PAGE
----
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Why the Facebook Fraud Video is Not Completely Accurate

Facebook Fraud Video Inaccurate

The Facebook Fraud video has gone viral. If you haven’t had the chance to see it for yourself, be sure to check it out:

 

I have been asked my opinion on the topic and thought it would be best to share my opinions on the Facebook Fraud video through a blog post. As a person who supports Facebook Advertising and what it can accomplish for Facebook Pages, its issues do need to be properly addressed; however, this video does not do that.

I’m not stating that the results that Veritasium have calculated are false, but the results may have been skewed, as the video doesn’t fully explain the targeting process.

You Must Target Your Audience Manually

Facebook Ads are not easy, and they are not meant to be. They have also changed quite drastically since 2012, when the experiments in video were originally documented.

Firstly, one should never “set and forget” anything on Facebook, nor should you just pick random locations and hope that quality people like and engage on your page. Click Farms are the illegitimate way to buy Facebook “likes,” however, Veritasium is incorrect to call Facebook Ads “a legitimate way of buying likes.”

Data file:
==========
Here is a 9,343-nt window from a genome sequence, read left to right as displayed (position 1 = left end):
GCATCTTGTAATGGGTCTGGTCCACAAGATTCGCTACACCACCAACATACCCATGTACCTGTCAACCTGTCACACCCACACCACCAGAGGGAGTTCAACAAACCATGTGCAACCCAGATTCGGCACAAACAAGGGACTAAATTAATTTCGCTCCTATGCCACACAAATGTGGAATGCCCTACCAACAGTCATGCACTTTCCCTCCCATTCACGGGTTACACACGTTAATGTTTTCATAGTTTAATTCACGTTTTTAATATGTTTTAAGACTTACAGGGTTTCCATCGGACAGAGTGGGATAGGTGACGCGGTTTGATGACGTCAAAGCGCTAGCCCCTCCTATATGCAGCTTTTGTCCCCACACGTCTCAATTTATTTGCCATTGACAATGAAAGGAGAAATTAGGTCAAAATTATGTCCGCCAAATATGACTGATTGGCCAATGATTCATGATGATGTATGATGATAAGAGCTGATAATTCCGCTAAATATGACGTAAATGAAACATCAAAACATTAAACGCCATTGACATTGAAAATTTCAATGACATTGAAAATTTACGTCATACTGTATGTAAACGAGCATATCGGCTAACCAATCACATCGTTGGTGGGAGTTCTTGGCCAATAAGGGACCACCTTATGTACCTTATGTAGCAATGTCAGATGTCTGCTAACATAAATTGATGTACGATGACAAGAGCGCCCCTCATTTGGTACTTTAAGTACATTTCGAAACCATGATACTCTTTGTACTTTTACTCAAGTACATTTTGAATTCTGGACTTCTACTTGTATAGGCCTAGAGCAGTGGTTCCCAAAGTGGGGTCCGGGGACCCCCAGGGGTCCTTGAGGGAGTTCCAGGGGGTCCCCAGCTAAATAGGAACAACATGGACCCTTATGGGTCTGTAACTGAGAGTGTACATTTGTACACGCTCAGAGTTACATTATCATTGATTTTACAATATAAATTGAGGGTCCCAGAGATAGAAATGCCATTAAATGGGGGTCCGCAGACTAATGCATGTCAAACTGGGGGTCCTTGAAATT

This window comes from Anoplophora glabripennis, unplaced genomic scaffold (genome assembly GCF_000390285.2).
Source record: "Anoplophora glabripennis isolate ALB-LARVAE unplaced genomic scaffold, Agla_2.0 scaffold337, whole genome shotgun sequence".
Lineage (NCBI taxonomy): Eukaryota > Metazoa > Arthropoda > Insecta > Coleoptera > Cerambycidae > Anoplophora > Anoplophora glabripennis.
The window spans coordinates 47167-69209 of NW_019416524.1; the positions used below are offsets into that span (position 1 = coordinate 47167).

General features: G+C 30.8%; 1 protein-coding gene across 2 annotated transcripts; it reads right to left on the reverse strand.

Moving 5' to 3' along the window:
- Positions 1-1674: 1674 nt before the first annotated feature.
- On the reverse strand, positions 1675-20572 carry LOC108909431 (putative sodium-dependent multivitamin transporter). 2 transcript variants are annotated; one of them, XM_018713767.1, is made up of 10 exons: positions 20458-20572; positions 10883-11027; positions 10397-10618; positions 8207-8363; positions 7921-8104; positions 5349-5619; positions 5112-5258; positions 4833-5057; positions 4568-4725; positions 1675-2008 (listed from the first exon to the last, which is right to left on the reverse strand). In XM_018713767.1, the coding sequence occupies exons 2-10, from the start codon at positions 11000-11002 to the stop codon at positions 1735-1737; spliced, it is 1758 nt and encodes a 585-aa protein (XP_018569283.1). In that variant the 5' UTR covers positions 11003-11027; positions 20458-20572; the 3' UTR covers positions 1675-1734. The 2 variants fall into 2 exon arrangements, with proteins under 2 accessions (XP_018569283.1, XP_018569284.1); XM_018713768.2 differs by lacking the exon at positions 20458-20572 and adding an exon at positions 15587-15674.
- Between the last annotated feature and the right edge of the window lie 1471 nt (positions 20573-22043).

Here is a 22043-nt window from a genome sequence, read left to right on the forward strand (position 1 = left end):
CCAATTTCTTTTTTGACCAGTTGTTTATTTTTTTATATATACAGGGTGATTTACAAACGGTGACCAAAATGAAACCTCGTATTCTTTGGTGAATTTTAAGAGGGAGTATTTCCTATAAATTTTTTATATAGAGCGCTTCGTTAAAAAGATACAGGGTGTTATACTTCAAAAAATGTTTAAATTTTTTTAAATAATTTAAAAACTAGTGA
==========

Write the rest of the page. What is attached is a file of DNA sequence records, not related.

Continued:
Let’s make it clear: You are not buying “likes” when you buy a Facebook Ad, you are buying exposure.

Secondly, the two example pages used in the video have no true quality or value, so how did they expect to receive a quality audience?

Targeting an audience cannot be simply left up to Facebook Ads. Yes they do help, but they are only a part of an entire strategy that needs to be implemented first. One of the questions that needs answering is, “Who are you trying to target?“ This is important to ask as it will be able to assist in what you post to the page.

Facebook Pages Need to Be Built with Care

Veritasium focused in on the “About” section of the two example pages, and although that section is important, did either one truly show value? No.